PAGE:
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    The outdoor range where I go, everyone is supposed to pick up their brass and dump it in the buckets. Once in the buckets, it is off limits. People generally sweep up the brass on the concrete, but not in front of the firing line, so I sometimes take the time during cold range to pick some up.

    I like to strike up conversations with the other shooters, and mention that I reload. Sometimes they offer me their brass. If they show any interest in reloading, though, I tell them to save their brass.
     
  17. ATLDave

    ATLDave Member

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    I think, more than anything else, that there is not currently any economic incentive for people to pick brass and then re-sell it. The for-profit brass pickers that panics/shortages/bubbles encourage are extremely thorough... just as thorough as the for-profit .22lr buyers-and-resellers were. These are the clowns who show up at the range (or Wal-Mart for .22lr) at 6am to pick everything clean. They currently cannot make any money doing that, so there's plenty of stuff around. As soon as a shortage re-occurs, they'll be back, making the shortages worse and longer.

    I'm not a fan.
     
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  18. Slamfire

    Slamfire Member

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    Not at my gun club. Brass does not stay long on the ground.
     
  19. Snoopz

    Snoopz Member

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    As mentioned in a lot posts, new shooters, cheap prices on common factory rounds,
    and those places that stocked up when they tried to speculated on price increases like
    "futures" on the stock market. Some places / people just don't want to deal with the
    common calibers, seen a lot just dump it for scrap than waste time reloading it. Then
    again when the "panic" hits, it will be high prices whether components, brass etc.all
    over again, then it will be "I wish I had picked up my brass or started reloading" Me I
    have enough to last a long while, even have a few coffee cans full of .22LR cases to
    make .22 cal bullets, the molds for the cores, and core wire, even copper jackets.

    -Snoopz
     
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  20. luzyfuerza

    luzyfuerza Member

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    My best source of high-volume brass is doing reloader yoga after cops train at my local range. Provides all I could ever use.

    Supply hasn't changed since the last shortage, but interest in picking it up does seem to have waned.

    I just wish more cops shot 45 ACP...or 357 mag.
     
  21. Catpop

    Catpop Member

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    Now is the time to gather all the components you use while the demand is low.
    Ten year supply of powder and primers, those I can’t make. Cases and boolits I can handle. I only shoot lead boolits now!

    Let’s see, how many shortages since 1989? No 2400 and bullseye and primers———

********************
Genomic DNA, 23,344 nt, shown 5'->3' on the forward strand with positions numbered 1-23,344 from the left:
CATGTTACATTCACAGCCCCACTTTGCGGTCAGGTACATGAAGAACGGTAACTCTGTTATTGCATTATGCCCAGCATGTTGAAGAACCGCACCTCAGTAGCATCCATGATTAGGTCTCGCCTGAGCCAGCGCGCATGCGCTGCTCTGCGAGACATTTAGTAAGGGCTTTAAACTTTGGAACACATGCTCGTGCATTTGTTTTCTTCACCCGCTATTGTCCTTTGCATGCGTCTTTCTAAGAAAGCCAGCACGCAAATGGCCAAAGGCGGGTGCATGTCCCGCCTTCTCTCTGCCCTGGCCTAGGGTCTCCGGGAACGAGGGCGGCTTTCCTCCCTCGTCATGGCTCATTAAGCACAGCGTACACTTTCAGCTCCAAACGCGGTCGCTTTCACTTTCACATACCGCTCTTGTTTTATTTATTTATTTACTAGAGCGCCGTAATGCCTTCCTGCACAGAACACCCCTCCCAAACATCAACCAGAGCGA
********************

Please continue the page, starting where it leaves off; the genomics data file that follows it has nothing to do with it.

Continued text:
But the thing that is really scary today is the deterioration of the brain to mature and accept losing! Yes it really is scary!
     
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  22. lightman

    lightman Member

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    I'm finding more brass lately. I think its mostly because ammo is plentiful again. I've been through several shortages and have learned to keep some components in stock. I did not have to quit shooting or pay inflated prices during the last shortage or the one before that. I probably have a lifetime supply of brass but I still pick it up. I'll save the desirable head stamps for my use or to help new reloaders. The lesser known brands either get scrapped or polished up and sold at gun shows during shortages. I guess its kind of addictive.
     
  23. Catpop

    Catpop Member

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    I once bought 60 pounds of police range brass at scrap junk price from a friend in an effort to obtain some 45 acp cases. I got 1 1/2 pounds of 45 and 1/2 pound of 38 spc, 15 pounds of 223 and the balance 9 mm. That’s 43 pounds of 9mm. Bad buy!
     
  24. Carl N. Brown

    Carl N. Brown Member

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    I suspect that newer shooters who are not into reloading are the ones leaving a lot of brass, usually .223Rem or 9mm, the common calibers picked for plinking or self-defense.

    Is Brass More Easily Scrounged Now Or Is It My Imagination?
    I save brass for reloading, and what I don't reload I cash in at the metal recycler and stop at the gunshop on the way home to buy primers for the next season.
    I will scrounge brass abandoned at the range, and sort it out when I get home.
    Most past seasons I did well to accumulate one gallon ziplock freezer bag full for the recycler.
    Last season I turned in two gallon bags.
     
    Last edited: Aug 4, 2018
  25. kcofohio
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    kcofohio Contributing Member

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    That's close to the ratio I pick up at our range.